Because of subspecialization and other issues, membership has been a prevailing concern for all medical membership societies, and APA is no exception. “It’s an ongoing concern that we have the right balance of dues and member services, and that’s something we are always looking at,” he said. “Along with the wider society, we have an aging membership, and we need to think about a younger generation of tech-savvy psychiatrists. What do they need out of a medical society that we can provide—even if it means doing things differently from how we’ve done them in the past?”
The world of communications has radically changed during my tenure—that’s not specific to APA but has been a worldwide phenomenon,” he continued. “APA has gotten more technologically oriented with our communications, our electronic journals have more information than the printed versions, and the new DSM-5 will have electronic components for members using electronic health records. And we do more and more online webinars for our members.”
James H. Scully Jr., M.D., made numerous trips to Capitol Hill during his years as APA medical director and CEO. Above, he joins in a discussion last September organized by the U.S. Senate Special Committee on Aging on implementing the Physician Payments Sunshine Act.
The electronic revolution is not the only storm that brewed outside APA’s walls. Possibly the single most important issue to become prominent during Scully’s tenure—one that has convulsed the entire field of medicine—is public concern about financial relationships between medicine and the pharmaceutical and device industries.
In the popular media and on Capitol Hill—where Sen. Charles Grassley (R-Iowa) undertook a series of hearings on the topic—psychiatry was sometimes singled out. “We have always tried to be transparent,” Scully said. “And what was frequently lost is that we were often commended by external accrediting agencies for the way we have managed our relationships with industry.”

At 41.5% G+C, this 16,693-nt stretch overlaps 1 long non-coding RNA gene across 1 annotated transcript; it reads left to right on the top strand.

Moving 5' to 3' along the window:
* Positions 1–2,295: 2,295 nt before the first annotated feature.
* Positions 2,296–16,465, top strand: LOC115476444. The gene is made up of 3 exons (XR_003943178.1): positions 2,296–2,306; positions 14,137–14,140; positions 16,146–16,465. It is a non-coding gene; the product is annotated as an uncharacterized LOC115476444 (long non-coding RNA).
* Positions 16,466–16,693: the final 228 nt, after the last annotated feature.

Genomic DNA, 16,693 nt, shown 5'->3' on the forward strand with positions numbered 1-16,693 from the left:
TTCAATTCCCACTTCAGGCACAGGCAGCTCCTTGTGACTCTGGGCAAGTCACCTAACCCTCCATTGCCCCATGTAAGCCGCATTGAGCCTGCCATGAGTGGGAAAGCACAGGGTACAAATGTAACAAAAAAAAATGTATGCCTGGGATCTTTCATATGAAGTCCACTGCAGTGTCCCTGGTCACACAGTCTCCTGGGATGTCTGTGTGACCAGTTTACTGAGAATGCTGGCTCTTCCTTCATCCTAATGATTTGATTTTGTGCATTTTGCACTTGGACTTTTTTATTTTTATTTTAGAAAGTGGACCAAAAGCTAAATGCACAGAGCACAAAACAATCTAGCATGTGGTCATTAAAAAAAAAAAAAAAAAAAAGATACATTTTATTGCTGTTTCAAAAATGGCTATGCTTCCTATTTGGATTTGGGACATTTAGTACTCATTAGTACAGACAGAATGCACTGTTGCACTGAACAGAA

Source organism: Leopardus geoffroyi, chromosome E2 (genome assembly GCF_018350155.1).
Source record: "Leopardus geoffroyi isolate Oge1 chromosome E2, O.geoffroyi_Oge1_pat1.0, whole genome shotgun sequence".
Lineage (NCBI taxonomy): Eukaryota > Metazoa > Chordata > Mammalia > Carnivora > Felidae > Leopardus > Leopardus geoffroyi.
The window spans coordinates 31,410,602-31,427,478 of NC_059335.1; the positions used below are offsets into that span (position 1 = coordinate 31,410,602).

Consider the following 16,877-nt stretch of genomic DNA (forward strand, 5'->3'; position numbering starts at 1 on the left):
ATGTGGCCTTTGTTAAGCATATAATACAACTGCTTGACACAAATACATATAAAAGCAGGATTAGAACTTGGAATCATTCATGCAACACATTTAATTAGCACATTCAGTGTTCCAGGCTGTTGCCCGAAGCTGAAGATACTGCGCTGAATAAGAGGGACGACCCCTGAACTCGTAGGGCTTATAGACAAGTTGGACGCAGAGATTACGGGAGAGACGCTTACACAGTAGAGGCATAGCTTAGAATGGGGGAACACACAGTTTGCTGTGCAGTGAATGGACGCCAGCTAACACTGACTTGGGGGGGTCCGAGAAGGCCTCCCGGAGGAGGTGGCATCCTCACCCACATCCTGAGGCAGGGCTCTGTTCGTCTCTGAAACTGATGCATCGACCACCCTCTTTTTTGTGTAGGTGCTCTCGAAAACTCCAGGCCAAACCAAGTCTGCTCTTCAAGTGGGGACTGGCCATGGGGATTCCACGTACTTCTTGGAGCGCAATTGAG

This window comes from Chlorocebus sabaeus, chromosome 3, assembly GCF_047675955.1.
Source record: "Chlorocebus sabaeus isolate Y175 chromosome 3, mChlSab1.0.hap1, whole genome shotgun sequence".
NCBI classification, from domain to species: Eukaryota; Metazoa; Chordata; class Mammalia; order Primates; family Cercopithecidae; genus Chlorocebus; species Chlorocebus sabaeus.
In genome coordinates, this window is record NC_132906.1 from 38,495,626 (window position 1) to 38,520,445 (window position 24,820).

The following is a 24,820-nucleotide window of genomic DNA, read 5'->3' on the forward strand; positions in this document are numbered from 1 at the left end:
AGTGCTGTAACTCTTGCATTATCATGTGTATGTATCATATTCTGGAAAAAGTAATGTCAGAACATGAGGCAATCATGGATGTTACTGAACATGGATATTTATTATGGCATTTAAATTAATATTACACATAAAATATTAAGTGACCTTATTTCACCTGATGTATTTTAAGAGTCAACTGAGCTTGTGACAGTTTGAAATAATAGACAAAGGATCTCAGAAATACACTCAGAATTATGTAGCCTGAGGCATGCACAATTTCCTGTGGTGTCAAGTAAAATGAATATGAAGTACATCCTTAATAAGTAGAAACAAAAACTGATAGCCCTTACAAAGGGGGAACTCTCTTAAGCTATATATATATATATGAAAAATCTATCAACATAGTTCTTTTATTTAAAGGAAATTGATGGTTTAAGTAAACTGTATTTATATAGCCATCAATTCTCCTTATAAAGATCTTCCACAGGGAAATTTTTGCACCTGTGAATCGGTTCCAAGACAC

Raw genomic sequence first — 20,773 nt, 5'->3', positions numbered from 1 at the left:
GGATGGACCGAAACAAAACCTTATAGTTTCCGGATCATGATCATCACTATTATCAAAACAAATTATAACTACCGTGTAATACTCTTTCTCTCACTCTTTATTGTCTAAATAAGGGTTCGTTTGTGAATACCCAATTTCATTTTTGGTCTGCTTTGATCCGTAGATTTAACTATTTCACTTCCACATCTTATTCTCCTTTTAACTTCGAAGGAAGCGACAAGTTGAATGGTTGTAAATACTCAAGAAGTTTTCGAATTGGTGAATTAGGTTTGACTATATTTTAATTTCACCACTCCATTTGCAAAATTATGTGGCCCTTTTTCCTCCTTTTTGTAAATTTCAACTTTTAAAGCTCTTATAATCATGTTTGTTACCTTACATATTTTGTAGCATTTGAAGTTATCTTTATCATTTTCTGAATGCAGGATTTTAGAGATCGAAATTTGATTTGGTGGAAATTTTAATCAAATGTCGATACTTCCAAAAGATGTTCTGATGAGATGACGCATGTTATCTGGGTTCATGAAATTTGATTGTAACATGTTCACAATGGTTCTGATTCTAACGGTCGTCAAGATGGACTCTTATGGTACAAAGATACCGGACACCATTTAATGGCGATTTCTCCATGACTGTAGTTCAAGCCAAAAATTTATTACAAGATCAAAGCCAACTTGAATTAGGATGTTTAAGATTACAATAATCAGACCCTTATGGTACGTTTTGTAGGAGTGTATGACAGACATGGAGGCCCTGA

But it was clear that professional medical societies of all types were in for change. In April 2009 Scully co-wrote an article in the Journal of the American Medical Association titled “Professional Medical Associations [PMAs] and Their Relationships With Industry: A Proposal for Controlling Conflict of Interest,” arguing that integrity and the maintenance of public trust were of overriding importance. “To maintain integrity, sacrifice may be required. Nevertheless, these changes are in the best interest of the PMAs, the profession, their members, and the larger society,” the article concluded.
That year APA eliminated industry-supported symposia at its annual meetings, a move that was not without financial pain. “The Board and I agreed that we needed to make some changes even if they entailed real cost to us in lost revenue,” Scully told Psychiatric News. “Part of our core mission is to make sure our members get the highest-quality information as a part of their continuing medical education. Having a relationship with industry to obtain this is not core.”
There were real and lasting victories on Capitol Hill too—most notably the historic passage of the Wellstone-Domenici Mental Health Parity and Addiction Equity Act of 2008 and the elimination of discriminatory copayments for mental health treatment in the Medicare program. APA’s leadership in those legislative efforts was critical, as was the organization’s partnership with the AMA; the latter partnership has resulted in former APA Assembly Speaker Jeremy Lazarus, M.D., being only the third psychiatrist president of the AMA in its history.
As for what’s next for APA’s retiring medical director, Scully says he’s keeping his options open. He’ll return to his home state of South Carolina, where he may serve as voluntary faculty at the University of South Carolina School of Medicine; and he looks forward to a term as president of the American College of Psychiatrists.
Scully will leave behind an APA stronger than he found it when he became medical director 11 years ago, and one that is poised to face the future.
“We are the voice of psychiatry,” he said. “No other group does what we do. If APA is not successful, psychiatry will not be successful.” ■